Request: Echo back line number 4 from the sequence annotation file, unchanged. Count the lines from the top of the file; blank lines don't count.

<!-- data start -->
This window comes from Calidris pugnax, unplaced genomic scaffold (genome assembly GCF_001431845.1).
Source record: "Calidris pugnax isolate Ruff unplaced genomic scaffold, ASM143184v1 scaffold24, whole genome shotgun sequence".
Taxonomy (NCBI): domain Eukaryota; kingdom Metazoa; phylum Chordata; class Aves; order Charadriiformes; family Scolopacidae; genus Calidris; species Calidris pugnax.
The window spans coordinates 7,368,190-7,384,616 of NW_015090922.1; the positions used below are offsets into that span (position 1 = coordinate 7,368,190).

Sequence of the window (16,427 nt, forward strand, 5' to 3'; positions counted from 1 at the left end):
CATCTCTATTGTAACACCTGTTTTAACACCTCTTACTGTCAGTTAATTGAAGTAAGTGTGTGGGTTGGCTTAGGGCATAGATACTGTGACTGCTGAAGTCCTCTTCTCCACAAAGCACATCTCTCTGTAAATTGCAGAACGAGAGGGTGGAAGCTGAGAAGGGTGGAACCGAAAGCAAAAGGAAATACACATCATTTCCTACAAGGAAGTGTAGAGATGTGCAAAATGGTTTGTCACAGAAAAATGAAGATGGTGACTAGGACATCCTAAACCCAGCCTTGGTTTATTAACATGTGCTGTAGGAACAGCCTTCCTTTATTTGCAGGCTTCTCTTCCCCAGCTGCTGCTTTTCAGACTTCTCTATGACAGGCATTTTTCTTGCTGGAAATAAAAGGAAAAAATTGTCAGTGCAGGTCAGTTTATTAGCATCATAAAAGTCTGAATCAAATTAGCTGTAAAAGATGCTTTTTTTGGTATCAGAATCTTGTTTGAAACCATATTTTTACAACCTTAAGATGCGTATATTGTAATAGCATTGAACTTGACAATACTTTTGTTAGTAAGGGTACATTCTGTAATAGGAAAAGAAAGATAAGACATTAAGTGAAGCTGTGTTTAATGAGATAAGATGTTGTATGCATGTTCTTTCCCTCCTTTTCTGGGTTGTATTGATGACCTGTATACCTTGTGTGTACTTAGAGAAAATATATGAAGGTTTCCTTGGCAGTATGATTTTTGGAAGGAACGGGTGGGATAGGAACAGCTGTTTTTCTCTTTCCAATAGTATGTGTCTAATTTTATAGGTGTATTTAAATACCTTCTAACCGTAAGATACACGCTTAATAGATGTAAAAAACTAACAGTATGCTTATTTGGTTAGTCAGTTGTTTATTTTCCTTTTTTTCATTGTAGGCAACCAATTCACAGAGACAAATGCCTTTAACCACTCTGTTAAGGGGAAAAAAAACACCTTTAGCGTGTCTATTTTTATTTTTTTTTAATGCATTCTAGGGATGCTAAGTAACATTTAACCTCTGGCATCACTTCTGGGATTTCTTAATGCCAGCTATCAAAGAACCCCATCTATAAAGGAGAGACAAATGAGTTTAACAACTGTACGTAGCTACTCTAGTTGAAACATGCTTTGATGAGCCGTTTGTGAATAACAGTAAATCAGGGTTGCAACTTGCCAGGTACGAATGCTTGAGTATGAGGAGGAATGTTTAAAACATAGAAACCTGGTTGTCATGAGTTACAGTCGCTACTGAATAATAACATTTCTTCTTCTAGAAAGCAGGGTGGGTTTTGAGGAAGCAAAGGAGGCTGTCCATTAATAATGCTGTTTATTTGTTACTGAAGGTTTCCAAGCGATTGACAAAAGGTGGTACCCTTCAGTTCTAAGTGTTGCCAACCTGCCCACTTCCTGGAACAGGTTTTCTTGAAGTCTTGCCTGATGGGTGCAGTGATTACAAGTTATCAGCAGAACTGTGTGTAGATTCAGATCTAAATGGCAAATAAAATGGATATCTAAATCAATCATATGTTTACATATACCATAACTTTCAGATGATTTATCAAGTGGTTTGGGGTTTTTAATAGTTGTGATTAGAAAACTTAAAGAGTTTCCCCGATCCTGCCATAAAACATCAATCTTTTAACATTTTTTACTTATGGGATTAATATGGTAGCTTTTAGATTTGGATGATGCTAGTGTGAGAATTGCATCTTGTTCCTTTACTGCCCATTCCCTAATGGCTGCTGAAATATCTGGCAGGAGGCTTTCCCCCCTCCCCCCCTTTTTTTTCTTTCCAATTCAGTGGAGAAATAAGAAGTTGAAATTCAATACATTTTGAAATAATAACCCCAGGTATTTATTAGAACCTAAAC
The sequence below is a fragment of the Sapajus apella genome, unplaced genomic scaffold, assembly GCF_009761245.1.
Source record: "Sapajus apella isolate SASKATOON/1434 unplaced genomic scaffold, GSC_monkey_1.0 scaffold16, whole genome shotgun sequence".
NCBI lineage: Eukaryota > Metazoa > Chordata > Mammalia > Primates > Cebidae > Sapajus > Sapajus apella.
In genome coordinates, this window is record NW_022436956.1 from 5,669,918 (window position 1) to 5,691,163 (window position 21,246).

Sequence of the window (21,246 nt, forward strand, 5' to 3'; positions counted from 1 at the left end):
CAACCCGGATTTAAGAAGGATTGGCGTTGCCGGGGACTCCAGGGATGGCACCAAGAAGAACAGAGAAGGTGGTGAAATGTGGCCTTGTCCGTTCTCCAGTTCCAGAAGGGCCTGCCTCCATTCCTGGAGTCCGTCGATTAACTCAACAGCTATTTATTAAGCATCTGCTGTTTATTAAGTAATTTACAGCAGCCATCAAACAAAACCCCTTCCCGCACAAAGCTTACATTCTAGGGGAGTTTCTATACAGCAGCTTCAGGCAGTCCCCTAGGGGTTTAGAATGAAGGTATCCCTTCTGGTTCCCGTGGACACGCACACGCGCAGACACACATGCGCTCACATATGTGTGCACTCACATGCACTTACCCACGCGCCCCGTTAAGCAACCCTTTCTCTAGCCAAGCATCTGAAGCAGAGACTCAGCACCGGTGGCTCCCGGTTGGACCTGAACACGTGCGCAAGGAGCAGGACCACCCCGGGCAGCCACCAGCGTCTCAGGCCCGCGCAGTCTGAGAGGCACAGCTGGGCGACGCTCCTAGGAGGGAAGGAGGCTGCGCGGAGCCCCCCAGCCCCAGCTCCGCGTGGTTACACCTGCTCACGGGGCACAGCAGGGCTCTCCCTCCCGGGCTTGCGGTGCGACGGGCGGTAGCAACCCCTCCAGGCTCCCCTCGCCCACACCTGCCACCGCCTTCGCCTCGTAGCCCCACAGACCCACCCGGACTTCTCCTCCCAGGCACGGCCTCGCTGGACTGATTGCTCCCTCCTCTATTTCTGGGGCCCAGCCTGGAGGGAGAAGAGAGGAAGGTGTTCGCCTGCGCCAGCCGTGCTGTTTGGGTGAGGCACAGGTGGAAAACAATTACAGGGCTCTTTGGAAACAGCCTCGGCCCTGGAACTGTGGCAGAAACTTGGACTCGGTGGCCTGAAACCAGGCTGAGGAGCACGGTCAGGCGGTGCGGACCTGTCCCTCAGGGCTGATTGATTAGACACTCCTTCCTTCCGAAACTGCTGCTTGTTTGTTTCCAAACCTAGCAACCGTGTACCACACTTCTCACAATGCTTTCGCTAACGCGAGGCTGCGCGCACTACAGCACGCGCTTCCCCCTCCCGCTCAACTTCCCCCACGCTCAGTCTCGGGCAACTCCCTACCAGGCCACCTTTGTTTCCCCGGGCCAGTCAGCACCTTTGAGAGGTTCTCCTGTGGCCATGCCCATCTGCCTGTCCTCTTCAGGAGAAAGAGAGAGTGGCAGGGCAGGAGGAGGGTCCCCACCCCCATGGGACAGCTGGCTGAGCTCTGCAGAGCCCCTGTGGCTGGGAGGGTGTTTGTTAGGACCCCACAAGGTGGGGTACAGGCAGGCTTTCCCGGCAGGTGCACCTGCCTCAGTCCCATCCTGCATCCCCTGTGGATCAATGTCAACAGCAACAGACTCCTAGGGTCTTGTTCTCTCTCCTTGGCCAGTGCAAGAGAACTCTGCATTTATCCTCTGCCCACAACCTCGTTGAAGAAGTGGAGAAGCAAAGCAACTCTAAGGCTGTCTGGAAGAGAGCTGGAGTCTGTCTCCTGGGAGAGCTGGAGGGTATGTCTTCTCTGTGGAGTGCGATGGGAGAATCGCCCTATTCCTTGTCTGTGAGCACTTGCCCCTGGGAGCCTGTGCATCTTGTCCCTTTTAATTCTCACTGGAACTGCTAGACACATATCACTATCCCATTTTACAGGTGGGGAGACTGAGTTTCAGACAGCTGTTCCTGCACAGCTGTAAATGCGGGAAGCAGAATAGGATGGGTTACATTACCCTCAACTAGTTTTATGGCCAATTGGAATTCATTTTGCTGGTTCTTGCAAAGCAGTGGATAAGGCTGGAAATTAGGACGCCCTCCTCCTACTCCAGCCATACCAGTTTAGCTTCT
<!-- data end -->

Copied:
The window spans coordinates 7,368,190-7,384,616 of NW_015090922.1; the positions used below are offsets into that span (position 1 = coordinate 7,368,190).